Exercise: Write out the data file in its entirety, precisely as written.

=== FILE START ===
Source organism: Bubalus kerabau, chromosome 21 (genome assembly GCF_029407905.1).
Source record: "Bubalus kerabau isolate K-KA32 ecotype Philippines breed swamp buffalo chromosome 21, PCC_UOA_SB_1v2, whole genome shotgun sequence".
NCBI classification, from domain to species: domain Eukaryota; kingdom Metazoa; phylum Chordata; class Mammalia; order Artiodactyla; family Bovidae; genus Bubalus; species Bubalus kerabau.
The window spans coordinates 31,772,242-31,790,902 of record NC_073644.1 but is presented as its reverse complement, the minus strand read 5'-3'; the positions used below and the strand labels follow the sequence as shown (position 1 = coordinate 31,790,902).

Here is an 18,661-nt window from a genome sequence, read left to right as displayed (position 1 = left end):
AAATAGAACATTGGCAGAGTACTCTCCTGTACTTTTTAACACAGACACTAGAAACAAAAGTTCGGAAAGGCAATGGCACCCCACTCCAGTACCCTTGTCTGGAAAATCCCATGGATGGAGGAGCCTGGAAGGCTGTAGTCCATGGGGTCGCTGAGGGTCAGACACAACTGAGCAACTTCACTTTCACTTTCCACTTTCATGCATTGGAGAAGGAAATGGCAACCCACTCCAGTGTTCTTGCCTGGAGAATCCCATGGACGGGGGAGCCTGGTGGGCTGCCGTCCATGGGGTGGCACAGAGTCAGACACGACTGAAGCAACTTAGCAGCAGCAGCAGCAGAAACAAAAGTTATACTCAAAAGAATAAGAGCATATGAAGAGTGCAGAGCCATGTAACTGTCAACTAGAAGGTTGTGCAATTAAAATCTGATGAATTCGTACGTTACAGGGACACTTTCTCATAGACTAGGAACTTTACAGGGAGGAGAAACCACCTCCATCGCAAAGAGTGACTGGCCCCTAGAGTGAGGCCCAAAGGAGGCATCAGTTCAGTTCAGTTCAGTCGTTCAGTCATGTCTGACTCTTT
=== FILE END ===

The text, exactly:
Source organism: Bubalus kerabau, chromosome 21 (genome assembly GCF_029407905.1).
Source record: "Bubalus kerabau isolate K-KA32 ecotype Philippines breed swamp buffalo chromosome 21, PCC_UOA_SB_1v2, whole genome shotgun sequence".
NCBI classification, from domain to species: domain Eukaryota; kingdom Metazoa; phylum Chordata; class Mammalia; order Artiodactyla; family Bovidae; genus Bubalus; species Bubalus kerabau.
The window spans coordinates 31,772,242-31,790,902 of record NC_073644.1 but is presented as its reverse complement, the minus strand read 5'-3'; the positions used below and the strand labels follow the sequence as shown (position 1 = coordinate 31,790,902).

Here is an 18,661-nt window from a genome sequence, read left to right as displayed (position 1 = left end):
AAATAGAACATTGGCAGAGTACTCTCCTGTACTTTTTAACACAGACACTAGAAACAAAAGTTCGGAAAGGCAATGGCACCCCACTCCAGTACCCTTGTCTGGAAAATCCCATGGATGGAGGAGCCTGGAAGGCTGTAGTCCATGGGGTCGCTGAGGGTCAGACACAACTGAGCAACTTCACTTTCACTTTCCACTTTCATGCATTGGAGAAGGAAATGGCAACCCACTCCAGTGTTCTTGCCTGGAGAATCCCATGGACGGGGGAGCCTGGTGGGCTGCCGTCCATGGGGTGGCACAGAGTCAGACACGACTGAAGCAACTTAGCAGCAGCAGCAGCAGAAACAAAAGTTATACTCAAAAGAATAAGAGCATATGAAGAGTGCAGAGCCATGTAACTGTCAACTAGAAGGTTGTGCAATTAAAATCTGATGAATTCGTACGTTACAGGGACACTTTCTCATAGACTAGGAACTTTACAGGGAGGAGAAACCACCTCCATCGCAAAGAGTGACTGGCCCCTAGAGTGAGGCCCAAAGGAGGCATCAGTTCAGTTCAGTTCAGTCGTTCAGTCATGTCTGACTCTTT